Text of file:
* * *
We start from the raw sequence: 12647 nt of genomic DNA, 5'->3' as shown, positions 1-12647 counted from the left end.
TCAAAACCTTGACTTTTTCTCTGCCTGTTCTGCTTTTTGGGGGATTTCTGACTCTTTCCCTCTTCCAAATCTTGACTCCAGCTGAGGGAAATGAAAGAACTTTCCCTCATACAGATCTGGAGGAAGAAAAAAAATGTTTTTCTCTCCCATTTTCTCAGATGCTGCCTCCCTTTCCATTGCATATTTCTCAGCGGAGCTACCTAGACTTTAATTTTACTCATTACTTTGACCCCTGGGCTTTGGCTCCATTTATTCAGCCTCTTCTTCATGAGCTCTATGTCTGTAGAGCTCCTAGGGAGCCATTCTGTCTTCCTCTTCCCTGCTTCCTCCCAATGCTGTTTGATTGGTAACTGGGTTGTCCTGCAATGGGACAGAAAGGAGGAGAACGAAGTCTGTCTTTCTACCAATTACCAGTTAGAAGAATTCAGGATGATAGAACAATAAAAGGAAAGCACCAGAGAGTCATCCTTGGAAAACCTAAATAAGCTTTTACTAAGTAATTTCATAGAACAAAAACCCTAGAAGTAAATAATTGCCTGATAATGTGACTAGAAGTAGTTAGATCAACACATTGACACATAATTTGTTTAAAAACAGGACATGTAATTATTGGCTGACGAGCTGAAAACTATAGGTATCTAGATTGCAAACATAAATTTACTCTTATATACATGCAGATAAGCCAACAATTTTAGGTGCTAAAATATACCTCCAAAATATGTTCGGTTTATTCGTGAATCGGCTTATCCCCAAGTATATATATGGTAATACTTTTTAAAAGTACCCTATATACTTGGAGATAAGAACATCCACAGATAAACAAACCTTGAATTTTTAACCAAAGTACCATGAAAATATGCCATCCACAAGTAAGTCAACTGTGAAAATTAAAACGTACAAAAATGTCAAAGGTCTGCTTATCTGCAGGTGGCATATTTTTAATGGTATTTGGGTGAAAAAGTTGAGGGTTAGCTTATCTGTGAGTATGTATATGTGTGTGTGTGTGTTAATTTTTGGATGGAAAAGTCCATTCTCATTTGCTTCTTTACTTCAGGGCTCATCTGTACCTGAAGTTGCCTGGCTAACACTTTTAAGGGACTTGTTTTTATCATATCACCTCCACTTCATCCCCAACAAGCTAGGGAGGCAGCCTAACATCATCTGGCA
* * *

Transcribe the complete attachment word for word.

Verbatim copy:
We start from the raw sequence: 12647 nt of genomic DNA, 5'->3' as shown, positions 1-12647 counted from the left end.
TCAAAACCTTGACTTTTTCTCTGCCTGTTCTGCTTTTTGGGGGATTTCTGACTCTTTCCCTCTTCCAAATCTTGACTCCAGCTGAGGGAAATGAAAGAACTTTCCCTCATACAGATCTGGAGGAAGAAAAAAAATGTTTTTCTCTCCCATTTTCTCAGATGCTGCCTCCCTTTCCATTGCATATTTCTCAGCGGAGCTACCTAGACTTTAATTTTACTCATTACTTTGACCCCTGGGCTTTGGCTCCATTTATTCAGCCTCTTCTTCATGAGCTCTATGTCTGTAGAGCTCCTAGGGAGCCATTCTGTCTTCCTCTTCCCTGCTTCCTCCCAATGCTGTTTGATTGGTAACTGGGTTGTCCTGCAATGGGACAGAAAGGAGGAGAACGAAGTCTGTCTTTCTACCAATTACCAGTTAGAAGAATTCAGGATGATAGAACAATAAAAGGAAAGCACCAGAGAGTCATCCTTGGAAAACCTAAATAAGCTTTTACTAAGTAATTTCATAGAACAAAAACCCTAGAAGTAAATAATTGCCTGATAATGTGACTAGAAGTAGTTAGATCAACACATTGACACATAATTTGTTTAAAAACAGGACATGTAATTATTGGCTGACGAGCTGAAAACTATAGGTATCTAGATTGCAAACATAAATTTACTCTTATATACATGCAGATAAGCCAACAATTTTAGGTGCTAAAATATACCTCCAAAATATGTTCGGTTTATTCGTGAATCGGCTTATCCCCAAGTATATATATGGTAATACTTTTTAAAAGTACCCTATATACTTGGAGATAAGAACATCCACAGATAAACAAACCTTGAATTTTTAACCAAAGTACCATGAAAATATGCCATCCACAAGTAAGTCAACTGTGAAAATTAAAACGTACAAAAATGTCAAAGGTCTGCTTATCTGCAGGTGGCATATTTTTAATGGTATTTGGGTGAAAAAGTTGAGGGTTAGCTTATCTGTGAGTATGTATATGTGTGTGTGTGTGTTAATTTTTGGATGGAAAAGTCCATTCTCATTTGCTTCTTTACTTCAGGGCTCATCTGTACCTGAAGTTGCCTGGCTAACACTTTTAAGGGACTTGTTTTTATCATATCACCTCCACTTCATCCCCAACAAGCTAGGGAGGCAGCCTAACATCATCTGGCA